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Europe / Trucking Industry UK / Uncategorised

European truck rates continue to rise

European truck rates continue to rise

The cost of trucking is on the up for European shippers. The combination of not enough drivers and rising fuel prices has left shippers in Europe paying more for trucking.

Rail operators and the European Union have been working to attract containers needing long hauls from road to rail, but still the truck rates rise.

Looking at the figures, trucking rates have fallen since they reached a ten-year high at the end of last year. However, according to Capgemini’s latest Transport Market Monitor, rates were 7.1% higher in Q1 this year compared to Q1 a year ago.

For those in the industry, trucking can feel like the poor cousin of containerised rail. It receives minimal government attention, and transport providers’ earnings are now being driven by tightened capacity caused by higher demand and these rising rates.

Bernhard Simon, CEO of German logistics company Dascher explained that capacity bottlenecks and driver shortages are the main barriers to potential growth in the future. For Dascher, training new drivers has become the number one priority. 22 new recruits completed training courses last year, with another 106 starting courses at locations across Germany this year.

Another major contributor to the cost increases is the competition posed by Eastern European companies. With lower operating costs, these companies are working hard to boost their presence in western markets – despite facing exactly the same challenges as West European countries of fewer drivers and higher wages.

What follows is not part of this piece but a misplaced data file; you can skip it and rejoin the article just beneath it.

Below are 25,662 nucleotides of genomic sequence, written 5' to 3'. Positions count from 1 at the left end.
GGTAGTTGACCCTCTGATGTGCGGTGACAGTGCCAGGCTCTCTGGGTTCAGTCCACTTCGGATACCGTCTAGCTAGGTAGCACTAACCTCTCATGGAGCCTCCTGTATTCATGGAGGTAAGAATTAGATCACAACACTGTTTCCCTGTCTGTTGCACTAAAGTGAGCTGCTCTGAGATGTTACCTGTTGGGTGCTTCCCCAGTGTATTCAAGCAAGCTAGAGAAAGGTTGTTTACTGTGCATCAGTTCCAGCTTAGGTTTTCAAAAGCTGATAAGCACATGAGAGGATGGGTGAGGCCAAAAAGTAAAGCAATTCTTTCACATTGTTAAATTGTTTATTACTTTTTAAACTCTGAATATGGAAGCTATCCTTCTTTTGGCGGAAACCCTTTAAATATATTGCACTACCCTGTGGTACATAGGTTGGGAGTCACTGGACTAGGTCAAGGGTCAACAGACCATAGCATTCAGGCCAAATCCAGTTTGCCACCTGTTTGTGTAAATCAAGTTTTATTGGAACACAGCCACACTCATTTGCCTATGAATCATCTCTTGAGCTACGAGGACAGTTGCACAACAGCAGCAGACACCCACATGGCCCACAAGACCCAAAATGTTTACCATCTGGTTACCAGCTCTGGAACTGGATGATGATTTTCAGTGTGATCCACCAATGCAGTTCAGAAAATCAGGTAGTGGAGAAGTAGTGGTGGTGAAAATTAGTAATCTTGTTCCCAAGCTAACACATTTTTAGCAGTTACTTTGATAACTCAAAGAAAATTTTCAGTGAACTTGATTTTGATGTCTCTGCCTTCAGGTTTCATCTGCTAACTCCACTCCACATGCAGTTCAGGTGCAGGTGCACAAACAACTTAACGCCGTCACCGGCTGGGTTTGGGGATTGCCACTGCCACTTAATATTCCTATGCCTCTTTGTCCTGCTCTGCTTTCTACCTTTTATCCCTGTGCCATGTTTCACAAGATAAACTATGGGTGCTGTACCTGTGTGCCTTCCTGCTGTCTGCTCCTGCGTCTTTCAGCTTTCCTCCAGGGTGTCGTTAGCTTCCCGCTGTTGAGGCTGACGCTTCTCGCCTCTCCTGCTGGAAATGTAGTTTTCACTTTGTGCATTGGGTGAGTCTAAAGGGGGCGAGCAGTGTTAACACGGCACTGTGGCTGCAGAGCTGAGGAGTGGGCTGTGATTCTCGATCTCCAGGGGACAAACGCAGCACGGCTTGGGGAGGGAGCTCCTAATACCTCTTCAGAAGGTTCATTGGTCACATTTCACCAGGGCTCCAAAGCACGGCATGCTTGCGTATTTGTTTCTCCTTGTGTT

As if this wasn’t enough, there’s also the news that Germany is to increase toll rates on heavy goods vehicles and extend the toll highways in January next year. It has been estimated that this will cost the industry about €2.5 billion in additional costs every year.

But there has been some good news for trucking. The strike in France by the state-owned railway company SNCF, which started in April, has meant shippers are seeking alternative road transport options. Meanwhile, industrial disputes in APM terminals in Gothenburg has also benefited the industry as shippers have been forced to use trucks to transport cargo to other ports for shipment.

The industry had another boost when Italy’s new Deputy Prime Minister voiced concerns about the proposed 57 km rail tunnel from Turin to Lyon that threatens to cut the 2.6 million trucks crossing the Alps each year by half.

For longer distances, inland shipping and rail have long been more attractive options, but at least some of these journeys often needs to be by truck.

According to the Rotterdam Port Authority: “Road transport remains indispensable in intermodal logistics planning. The first or last part of a delivery often requires some road transport, for example to go from the inland terminal to the final destination.

“Transport by trucks is also highly flexible and often serves as a backup modality if something goes wrong with transport by rail or via inland shipping.”

The ongoing barge congestion at the Port of Antwerp, Europe’s leading container port has also offered up additional business for trucks.

For all the challenges faced by the industry, in many ways the future of trucking looks good. How does it feel behind the wheel?

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